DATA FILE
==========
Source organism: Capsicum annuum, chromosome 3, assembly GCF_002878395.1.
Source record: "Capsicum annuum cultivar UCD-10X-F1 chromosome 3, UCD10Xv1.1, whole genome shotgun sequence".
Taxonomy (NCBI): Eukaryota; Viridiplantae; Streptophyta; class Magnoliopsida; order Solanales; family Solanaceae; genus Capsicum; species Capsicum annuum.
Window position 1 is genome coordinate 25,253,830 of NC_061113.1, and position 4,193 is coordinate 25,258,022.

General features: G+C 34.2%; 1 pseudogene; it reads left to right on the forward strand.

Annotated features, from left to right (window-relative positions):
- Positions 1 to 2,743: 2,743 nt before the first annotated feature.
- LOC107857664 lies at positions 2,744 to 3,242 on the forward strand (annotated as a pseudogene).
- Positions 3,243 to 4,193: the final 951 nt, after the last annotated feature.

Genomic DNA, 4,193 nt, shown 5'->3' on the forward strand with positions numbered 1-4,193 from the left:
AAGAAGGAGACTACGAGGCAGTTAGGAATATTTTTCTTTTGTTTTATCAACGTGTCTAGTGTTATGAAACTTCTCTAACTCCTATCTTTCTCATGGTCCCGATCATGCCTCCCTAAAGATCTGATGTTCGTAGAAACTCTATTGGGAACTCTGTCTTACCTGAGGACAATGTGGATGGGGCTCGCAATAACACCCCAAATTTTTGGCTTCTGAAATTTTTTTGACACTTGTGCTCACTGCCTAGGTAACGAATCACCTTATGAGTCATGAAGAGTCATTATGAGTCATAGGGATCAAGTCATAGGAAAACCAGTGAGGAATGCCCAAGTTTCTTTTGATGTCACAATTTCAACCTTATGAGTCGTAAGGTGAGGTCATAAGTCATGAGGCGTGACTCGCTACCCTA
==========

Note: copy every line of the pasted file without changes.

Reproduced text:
Source organism: Capsicum annuum, chromosome 3, assembly GCF_002878395.1.
Source record: "Capsicum annuum cultivar UCD-10X-F1 chromosome 3, UCD10Xv1.1, whole genome shotgun sequence".
Taxonomy (NCBI): Eukaryota; Viridiplantae; Streptophyta; class Magnoliopsida; order Solanales; family Solanaceae; genus Capsicum; species Capsicum annuum.
Window position 1 is genome coordinate 25,253,830 of NC_061113.1, and position 4,193 is coordinate 25,258,022.

General features: G+C 34.2%; 1 pseudogene; it reads left to right on the forward strand.

Annotated features, from left to right (window-relative positions):
- Positions 1 to 2,743: 2,743 nt before the first annotated feature.
- LOC107857664 lies at positions 2,744 to 3,242 on the forward strand (annotated as a pseudogene).
- Positions 3,243 to 4,193: the final 951 nt, after the last annotated feature.

Genomic DNA, 4,193 nt, shown 5'->3' on the forward strand with positions numbered 1-4,193 from the left:
AAGAAGGAGACTACGAGGCAGTTAGGAATATTTTTCTTTTGTTTTATCAACGTGTCTAGTGTTATGAAACTTCTCTAACTCCTATCTTTCTCATGGTCCCGATCATGCCTCCCTAAAGATCTGATGTTCGTAGAAACTCTATTGGGAACTCTGTCTTACCTGAGGACAATGTGGATGGGGCTCGCAATAACACCCCAAATTTTTGGCTTCTGAAATTTTTTTGACACTTGTGCTCACTGCCTAGGTAACGAATCACCTTATGAGTCATGAAGAGTCATTATGAGTCATAGGGATCAAGTCATAGGAAAACCAGTGAGGAATGCCCAAGTTTCTTTTGATGTCACAATTTCAACCTTATGAGTCGTAAGGTGAGGTCATAAGTCATGAGGCGTGACTCGCTACCCTA